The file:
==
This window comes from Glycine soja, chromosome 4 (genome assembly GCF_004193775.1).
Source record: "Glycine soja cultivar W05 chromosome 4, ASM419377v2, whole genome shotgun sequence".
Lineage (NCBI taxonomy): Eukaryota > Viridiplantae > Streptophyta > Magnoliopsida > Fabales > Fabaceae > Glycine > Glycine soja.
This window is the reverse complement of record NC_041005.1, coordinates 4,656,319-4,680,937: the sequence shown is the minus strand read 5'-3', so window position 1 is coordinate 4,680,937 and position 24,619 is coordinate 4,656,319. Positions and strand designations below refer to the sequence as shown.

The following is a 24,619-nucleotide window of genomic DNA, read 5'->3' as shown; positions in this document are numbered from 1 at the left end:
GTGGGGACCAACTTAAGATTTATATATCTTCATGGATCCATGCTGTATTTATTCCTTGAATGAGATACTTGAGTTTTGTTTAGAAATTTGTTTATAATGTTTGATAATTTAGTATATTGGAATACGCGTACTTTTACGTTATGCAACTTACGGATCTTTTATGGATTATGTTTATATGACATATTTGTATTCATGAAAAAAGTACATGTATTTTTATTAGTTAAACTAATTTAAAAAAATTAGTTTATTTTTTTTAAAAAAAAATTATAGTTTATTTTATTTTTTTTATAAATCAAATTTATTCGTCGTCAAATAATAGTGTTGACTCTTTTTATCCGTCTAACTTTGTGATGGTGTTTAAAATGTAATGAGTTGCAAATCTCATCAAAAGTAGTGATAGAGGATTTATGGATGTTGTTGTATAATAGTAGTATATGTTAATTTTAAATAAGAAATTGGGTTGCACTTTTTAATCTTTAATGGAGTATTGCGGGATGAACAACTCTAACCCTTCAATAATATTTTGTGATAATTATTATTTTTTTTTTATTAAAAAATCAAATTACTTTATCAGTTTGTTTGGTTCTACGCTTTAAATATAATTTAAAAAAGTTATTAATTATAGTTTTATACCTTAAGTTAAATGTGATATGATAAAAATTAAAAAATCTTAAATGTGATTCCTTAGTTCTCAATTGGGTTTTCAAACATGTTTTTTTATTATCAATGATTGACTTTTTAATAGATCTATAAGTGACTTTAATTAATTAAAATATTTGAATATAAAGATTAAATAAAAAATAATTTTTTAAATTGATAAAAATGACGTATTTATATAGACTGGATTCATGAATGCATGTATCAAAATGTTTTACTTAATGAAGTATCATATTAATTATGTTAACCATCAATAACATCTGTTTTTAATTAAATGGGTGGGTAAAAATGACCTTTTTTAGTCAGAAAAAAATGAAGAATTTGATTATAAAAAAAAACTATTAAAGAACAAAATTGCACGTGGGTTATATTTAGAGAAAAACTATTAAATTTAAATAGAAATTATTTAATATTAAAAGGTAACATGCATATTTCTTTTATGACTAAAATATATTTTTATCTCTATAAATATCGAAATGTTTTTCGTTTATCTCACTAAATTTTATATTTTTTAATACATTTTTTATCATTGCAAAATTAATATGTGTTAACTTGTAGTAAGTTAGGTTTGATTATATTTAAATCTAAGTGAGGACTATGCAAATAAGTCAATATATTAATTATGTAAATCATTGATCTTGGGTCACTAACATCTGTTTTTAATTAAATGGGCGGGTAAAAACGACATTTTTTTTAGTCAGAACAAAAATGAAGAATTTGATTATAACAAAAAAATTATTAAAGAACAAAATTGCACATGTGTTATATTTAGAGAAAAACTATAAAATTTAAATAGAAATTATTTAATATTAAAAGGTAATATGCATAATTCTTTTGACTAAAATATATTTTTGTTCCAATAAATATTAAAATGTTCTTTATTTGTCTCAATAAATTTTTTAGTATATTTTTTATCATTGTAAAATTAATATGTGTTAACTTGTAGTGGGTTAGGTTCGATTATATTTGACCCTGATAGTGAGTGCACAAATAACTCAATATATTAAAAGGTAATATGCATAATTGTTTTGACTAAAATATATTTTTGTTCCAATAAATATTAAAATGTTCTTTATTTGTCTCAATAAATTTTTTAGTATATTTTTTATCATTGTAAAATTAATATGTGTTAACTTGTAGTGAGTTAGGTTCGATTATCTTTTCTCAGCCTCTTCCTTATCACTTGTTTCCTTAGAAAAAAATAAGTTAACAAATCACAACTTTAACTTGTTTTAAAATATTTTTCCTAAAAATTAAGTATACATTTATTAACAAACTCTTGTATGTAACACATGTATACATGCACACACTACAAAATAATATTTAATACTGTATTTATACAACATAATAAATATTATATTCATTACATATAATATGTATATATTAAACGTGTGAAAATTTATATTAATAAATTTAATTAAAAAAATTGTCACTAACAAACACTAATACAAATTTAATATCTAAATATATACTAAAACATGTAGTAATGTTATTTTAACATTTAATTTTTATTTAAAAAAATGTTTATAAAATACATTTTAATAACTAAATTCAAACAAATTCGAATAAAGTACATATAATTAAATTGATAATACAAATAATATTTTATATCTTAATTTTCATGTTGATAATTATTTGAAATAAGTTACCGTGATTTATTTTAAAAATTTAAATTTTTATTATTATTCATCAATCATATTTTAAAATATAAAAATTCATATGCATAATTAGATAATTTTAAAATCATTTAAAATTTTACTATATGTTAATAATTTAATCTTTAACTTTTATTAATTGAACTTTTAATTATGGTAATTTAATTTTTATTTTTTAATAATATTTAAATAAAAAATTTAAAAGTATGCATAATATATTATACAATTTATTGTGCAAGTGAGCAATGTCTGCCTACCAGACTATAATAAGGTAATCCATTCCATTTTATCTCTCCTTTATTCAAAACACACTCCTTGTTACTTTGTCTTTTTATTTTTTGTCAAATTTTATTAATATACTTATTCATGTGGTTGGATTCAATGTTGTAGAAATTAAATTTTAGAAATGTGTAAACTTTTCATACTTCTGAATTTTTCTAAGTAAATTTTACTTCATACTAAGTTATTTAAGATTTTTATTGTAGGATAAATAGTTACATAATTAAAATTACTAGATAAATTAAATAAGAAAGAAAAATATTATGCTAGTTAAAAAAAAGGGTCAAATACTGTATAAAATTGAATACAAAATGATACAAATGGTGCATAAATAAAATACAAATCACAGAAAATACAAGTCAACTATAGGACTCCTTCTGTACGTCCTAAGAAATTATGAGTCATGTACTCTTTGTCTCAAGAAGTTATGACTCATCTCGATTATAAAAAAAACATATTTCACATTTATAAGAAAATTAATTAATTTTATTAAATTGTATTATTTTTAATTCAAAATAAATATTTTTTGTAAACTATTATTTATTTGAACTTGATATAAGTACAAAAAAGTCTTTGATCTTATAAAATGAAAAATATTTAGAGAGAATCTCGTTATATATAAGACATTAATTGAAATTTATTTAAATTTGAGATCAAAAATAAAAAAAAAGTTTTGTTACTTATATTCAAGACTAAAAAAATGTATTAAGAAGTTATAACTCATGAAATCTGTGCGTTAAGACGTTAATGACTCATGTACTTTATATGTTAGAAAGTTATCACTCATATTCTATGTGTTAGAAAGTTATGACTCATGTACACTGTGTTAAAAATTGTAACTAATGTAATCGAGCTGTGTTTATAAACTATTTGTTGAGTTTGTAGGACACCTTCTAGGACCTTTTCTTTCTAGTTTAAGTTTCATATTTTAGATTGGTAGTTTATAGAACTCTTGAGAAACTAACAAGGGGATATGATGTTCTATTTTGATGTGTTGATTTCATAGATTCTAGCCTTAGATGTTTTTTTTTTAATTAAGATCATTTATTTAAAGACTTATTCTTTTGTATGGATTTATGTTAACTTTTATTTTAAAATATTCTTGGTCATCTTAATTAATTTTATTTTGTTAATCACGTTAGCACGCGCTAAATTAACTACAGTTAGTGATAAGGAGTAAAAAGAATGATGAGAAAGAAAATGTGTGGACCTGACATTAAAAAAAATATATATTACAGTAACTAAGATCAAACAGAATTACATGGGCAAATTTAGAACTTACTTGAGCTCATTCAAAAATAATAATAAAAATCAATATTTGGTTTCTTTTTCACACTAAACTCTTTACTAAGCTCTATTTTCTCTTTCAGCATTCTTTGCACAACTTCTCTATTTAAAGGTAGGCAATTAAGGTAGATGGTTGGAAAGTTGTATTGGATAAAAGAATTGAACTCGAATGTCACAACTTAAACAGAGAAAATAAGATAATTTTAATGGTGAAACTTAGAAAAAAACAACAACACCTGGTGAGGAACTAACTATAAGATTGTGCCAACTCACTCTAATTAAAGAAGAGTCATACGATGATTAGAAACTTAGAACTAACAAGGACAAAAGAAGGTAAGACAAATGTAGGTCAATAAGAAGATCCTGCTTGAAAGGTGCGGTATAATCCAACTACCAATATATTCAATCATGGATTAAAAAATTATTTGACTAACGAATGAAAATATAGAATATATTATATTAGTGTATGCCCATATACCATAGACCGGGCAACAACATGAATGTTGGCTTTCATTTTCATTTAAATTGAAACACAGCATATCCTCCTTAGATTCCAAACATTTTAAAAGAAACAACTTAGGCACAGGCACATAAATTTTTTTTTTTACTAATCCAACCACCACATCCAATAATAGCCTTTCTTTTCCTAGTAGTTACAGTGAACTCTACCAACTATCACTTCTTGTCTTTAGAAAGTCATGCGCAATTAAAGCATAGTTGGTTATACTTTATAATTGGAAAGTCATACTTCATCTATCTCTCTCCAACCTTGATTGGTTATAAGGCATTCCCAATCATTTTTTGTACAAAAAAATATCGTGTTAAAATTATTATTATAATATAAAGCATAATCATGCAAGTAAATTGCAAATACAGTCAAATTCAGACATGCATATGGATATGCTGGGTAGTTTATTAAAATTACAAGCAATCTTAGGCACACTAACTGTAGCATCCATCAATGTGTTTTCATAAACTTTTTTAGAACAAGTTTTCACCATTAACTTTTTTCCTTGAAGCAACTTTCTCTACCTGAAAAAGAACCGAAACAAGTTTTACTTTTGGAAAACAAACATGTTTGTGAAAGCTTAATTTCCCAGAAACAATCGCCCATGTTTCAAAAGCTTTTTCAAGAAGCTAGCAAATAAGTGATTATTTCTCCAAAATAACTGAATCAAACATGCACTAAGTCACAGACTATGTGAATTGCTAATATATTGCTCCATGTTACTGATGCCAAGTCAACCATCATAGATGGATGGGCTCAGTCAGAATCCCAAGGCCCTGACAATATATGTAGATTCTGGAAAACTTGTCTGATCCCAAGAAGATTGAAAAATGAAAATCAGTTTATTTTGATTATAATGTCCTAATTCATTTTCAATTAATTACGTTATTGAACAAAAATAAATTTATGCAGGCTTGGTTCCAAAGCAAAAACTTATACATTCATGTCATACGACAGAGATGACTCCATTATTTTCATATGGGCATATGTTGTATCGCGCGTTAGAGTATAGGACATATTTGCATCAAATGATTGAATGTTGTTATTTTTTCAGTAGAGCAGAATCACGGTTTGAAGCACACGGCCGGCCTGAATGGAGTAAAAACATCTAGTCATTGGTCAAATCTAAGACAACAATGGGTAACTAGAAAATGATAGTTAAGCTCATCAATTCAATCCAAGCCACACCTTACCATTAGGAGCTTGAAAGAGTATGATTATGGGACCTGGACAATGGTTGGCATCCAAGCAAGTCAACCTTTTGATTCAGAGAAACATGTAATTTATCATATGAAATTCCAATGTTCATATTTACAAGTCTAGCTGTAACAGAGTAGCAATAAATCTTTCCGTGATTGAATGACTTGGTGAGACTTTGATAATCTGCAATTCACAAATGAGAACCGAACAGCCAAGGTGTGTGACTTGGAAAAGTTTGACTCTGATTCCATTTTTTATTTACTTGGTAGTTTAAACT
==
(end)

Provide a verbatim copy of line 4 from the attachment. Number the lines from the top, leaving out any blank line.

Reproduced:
This window is the reverse complement of record NC_041005.1, coordinates 4,656,319-4,680,937: the sequence shown is the minus strand read 5'-3', so window position 1 is coordinate 4,680,937 and position 24,619 is coordinate 4,656,319. Positions and strand designations below refer to the sequence as shown.